We need this man. The Cubs need him. He could own Chicago, a city of guys just like him. Guys named Zagurski. Guys named Bronko Nagurski.
His first public words since the Cubs put him on leave for domestic violence seemed to be spoken by rote. Rote wasn’t going to cut it.
Despite all the best efforts of professional sports teams to create leaders, you really can’t teach what the Cubs reliever has inside him.
This is not the good kind of suspense. This is suspense brought on by a cracked system, by too few owners willing to shell out big money to stars.
Epstein referred to Islamophobic emails as “ugly views, disgusting views” and vowed to make the Cubs more welcome to fans of all backgrounds.
The league’s stock in trade is intrigue, backbiting, cap room and next season. Always next season. Nothing is more fascinating than the future.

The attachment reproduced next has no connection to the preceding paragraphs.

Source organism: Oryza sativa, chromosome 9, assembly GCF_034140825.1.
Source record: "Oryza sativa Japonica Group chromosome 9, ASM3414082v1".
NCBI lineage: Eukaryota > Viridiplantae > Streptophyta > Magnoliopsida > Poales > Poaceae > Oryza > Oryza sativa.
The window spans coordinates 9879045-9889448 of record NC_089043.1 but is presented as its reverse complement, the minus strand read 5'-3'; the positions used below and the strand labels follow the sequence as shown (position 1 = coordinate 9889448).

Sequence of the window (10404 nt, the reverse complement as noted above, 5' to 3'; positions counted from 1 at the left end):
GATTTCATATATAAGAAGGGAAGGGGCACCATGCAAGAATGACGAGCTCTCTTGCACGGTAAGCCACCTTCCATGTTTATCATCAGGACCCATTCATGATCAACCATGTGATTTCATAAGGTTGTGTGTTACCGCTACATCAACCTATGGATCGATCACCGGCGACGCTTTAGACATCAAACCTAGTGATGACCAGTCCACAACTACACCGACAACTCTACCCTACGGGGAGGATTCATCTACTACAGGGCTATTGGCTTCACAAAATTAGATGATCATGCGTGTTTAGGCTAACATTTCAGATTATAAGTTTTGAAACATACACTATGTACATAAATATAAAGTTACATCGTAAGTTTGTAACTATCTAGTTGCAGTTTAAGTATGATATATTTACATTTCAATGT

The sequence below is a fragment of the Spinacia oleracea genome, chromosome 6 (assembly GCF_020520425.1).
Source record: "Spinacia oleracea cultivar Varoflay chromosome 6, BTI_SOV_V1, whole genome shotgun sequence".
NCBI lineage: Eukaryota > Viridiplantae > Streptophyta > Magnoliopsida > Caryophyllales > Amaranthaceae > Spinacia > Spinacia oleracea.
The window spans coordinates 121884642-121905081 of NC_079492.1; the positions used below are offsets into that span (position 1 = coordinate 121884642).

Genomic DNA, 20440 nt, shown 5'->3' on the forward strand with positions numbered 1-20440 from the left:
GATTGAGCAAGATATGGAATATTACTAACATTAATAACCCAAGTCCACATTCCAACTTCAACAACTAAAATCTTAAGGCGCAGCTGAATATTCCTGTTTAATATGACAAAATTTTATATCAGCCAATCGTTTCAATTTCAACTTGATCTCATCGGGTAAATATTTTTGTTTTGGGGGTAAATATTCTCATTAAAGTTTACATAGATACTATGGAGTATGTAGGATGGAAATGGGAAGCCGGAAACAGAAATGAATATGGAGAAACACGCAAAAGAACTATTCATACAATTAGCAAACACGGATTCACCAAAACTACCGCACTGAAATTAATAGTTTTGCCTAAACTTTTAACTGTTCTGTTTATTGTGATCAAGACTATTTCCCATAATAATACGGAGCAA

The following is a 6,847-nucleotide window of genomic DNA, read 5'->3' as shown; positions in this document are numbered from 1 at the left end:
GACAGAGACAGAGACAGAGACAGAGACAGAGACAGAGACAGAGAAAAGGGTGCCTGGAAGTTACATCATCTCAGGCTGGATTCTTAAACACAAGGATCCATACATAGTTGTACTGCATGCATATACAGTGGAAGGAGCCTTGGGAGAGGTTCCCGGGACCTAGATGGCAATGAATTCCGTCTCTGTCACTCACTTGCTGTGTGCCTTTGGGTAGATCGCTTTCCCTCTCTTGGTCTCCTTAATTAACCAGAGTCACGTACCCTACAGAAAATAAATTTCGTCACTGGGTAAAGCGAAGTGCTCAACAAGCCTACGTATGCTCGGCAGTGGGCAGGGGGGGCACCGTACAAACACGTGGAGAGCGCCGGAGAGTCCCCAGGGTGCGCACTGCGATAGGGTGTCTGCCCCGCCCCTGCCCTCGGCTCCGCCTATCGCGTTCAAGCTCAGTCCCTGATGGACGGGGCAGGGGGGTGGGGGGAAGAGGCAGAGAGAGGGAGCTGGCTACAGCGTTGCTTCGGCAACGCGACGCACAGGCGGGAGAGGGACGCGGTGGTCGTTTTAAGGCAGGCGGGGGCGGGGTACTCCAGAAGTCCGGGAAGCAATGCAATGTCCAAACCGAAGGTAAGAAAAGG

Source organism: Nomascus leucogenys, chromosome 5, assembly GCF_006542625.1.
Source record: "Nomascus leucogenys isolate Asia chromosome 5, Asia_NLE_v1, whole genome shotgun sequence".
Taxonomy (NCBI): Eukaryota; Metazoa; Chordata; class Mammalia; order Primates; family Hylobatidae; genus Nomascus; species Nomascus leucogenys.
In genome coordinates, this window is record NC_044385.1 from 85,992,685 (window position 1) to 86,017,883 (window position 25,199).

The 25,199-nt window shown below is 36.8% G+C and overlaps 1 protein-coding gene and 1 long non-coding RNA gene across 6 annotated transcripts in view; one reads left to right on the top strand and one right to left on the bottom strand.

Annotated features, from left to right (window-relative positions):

The start of spring training is the best remedy known to man for the brutality of the cold. Before you know it, it’s March, which is practically July.
Tough to imagine the Bears quarterback being able to solve the game plan evil genius Bill Belichick came up with to confuse the Rams star.
Nothing wrong with good defense and special teams, and there was plenty of both in the Patriots’ 13-3 win. But the Super Bowl is about entertainment.
The league gets what it deserves, which, in this case, is universal derision over a blown no-call, the nation’s attention and billions of dollars.
Only four teams are interested in Manny Machado, a four-time All-Star who has averaged 31 home runs, 90 RBI and a .282 average in seven seasons?
There’s only one prize as it concerns franchises like the Bulls and the Cavs: Zion Williamson, a once-in-a-generation combo of size and explosiveness.
The only thing we know for sure is that this ordeal has dragged on this offseason. The government shutdown looks like a newborn by comparison.
Anything that affects a player’s production, including diet, will be under Adam Beard’s purview. Something tells me chewing tobacco will be a no-no.